My mission is to brighten lives through color.

I made a decision not too long ago to choose Light.  Joy.  To choose yes.  This was the best decision I’ve ever made.  It was also a matter of timing.  I never left the art behind; it was always present in my life.  It was my salvation and my ticket out of so many ugly, anxious moments.  Every day that I’m in my studio with the sunlight pouring through the skylights and my dog Pippin snoozing on the sofa, I am happy.  Joyous.  In celebration of Life, the Good and the Curiosity of what will happen next.

I hope these feeling come through in my work. I know my creations are not meant to be left in my studio, nor necessarily made for me. They are my contribution to, well, you! I want you to experience pieces of my joy, energy and wonder. I want to inspire you to say yes to Life. To stretch and take risks, ponder those crazy colors I use, feel a shift of just maybe doing something different today. A step in a new direction. Or trading in those dark clothes for something brighter. Perhaps something in red?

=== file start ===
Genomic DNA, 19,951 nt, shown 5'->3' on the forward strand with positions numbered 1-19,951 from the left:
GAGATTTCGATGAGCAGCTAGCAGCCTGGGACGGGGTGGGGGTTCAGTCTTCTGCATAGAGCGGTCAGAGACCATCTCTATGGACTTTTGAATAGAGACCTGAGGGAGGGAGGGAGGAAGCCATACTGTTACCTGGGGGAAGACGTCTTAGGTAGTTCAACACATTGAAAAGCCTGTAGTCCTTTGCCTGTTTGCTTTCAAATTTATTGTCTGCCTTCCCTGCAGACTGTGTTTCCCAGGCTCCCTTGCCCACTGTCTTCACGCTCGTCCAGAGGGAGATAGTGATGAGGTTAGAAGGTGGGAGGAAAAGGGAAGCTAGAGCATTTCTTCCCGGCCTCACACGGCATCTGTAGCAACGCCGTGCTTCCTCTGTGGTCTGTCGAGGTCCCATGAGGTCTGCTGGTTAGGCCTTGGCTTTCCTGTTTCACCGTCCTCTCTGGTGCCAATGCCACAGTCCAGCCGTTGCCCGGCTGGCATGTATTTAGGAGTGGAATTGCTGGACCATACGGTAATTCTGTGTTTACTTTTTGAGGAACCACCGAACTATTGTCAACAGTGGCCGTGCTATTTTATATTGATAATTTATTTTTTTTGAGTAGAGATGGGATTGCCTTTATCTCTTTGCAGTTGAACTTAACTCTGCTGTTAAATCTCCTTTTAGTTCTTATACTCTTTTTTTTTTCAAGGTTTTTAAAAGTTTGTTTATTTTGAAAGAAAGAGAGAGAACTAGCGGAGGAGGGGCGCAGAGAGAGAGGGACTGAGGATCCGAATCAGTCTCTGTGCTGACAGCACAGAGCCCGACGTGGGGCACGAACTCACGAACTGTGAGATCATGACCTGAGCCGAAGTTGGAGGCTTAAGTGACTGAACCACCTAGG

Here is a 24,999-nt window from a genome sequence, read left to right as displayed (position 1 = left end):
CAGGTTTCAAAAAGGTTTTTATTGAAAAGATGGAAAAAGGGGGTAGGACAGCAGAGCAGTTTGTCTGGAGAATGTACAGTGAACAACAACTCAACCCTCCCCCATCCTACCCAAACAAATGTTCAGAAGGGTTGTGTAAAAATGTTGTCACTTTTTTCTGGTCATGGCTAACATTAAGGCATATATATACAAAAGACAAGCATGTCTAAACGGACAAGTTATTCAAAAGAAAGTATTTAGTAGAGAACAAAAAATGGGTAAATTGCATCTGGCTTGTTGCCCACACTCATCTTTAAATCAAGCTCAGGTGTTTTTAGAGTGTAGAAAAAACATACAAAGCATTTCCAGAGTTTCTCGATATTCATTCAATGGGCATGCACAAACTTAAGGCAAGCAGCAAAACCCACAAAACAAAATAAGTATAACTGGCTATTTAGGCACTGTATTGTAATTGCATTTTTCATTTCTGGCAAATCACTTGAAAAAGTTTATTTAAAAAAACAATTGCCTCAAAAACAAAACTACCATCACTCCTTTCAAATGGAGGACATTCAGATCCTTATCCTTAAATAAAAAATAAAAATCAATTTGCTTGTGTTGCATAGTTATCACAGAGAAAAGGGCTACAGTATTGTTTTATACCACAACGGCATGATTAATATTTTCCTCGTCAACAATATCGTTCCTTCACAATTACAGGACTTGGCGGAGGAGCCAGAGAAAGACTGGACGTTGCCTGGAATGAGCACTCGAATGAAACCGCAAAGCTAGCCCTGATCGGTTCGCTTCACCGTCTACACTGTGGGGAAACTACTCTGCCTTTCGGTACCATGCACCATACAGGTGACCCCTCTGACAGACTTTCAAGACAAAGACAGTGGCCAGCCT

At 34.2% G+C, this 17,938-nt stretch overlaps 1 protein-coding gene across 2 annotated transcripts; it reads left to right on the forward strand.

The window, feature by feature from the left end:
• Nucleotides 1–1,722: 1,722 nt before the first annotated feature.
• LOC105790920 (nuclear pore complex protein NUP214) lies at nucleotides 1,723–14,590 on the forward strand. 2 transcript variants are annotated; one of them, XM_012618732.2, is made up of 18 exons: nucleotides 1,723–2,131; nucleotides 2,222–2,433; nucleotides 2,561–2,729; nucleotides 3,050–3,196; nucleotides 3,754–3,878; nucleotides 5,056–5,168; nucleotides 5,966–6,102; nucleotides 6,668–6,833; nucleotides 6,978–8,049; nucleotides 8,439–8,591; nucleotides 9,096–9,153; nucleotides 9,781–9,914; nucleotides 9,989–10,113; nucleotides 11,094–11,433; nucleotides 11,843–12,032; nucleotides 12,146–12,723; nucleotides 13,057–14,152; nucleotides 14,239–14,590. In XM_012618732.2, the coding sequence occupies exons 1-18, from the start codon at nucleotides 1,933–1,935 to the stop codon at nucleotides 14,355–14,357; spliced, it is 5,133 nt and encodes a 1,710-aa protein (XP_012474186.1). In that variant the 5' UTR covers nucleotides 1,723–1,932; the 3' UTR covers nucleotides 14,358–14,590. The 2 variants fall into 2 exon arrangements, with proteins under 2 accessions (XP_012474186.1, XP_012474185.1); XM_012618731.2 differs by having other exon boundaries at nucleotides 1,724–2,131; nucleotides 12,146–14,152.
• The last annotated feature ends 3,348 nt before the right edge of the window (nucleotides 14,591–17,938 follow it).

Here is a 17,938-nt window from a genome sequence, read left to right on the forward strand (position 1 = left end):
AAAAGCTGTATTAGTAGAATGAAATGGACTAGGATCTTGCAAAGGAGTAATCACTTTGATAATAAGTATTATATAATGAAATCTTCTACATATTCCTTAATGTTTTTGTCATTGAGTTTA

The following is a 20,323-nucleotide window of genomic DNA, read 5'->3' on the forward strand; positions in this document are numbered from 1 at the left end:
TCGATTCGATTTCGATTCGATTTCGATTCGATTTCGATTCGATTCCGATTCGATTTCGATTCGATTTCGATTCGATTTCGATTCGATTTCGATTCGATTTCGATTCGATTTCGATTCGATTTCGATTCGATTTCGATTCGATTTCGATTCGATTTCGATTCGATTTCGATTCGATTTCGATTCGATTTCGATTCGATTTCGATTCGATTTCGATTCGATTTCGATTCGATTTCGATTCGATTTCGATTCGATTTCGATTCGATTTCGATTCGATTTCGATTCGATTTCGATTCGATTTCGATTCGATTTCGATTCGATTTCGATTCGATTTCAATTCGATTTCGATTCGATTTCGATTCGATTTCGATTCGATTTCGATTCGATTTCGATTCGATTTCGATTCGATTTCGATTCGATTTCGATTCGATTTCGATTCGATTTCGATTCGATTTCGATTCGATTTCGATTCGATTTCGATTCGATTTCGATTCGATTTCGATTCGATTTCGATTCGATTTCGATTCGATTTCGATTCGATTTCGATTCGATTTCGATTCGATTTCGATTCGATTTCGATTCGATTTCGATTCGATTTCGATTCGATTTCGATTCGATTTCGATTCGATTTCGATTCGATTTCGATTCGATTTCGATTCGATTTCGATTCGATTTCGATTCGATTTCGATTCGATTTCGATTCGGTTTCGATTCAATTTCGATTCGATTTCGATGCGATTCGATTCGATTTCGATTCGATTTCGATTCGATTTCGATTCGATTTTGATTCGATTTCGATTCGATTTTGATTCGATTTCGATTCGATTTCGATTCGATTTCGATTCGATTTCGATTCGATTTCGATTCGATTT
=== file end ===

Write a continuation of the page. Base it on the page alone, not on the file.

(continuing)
A mixture of beeswax, damar resin and raw pigment. An ancient technique dating back to the days of Egyptian funeral portraits.  Durable, archival, always luminous.

A Short History of Encaustic

Encaustic painting is an age old technique used by the Greeks dating back to the 5th century B.C. First used to weatherproof ships, it was later used as decorative ship paint with the addition of pigment. As the Greeks settled in Egypt, encaustic was used to paint the funeral portraits. The most famous encaustic works are the Fayum funeral portraits painted in the 1st Century A.D. by Greek painters in Egypt.

Care of An Encaustic Painting

Treat an encaustic painting like any fine art. Work can be stored by wrapping it in wax paper and then bubble wrap with the bubbles facing outward in order to not leave an impression. Store at room temperature and out of direct sunlight. The paintings can be “buffed” up to a shine by wiping with a soft cloth or the palm of your hand.

Encaustic paintings won’t melt in a warm environment. They actually prefer it! The greatest risk to an encaustic painting is the car. (think animal, baby…) The sun intensifies the heat and could soften the wax. When I travel with my paintings I make sure to park in a shady spot with the windows lowered for better circulation. It takes at least 160 degrees to bring wax to a molten state and I paint within a 180-200 degree range.


Choosing a painting for your home doesn’t have to be difficult.

Come visit Studio Wildcat.  Your destination gallery.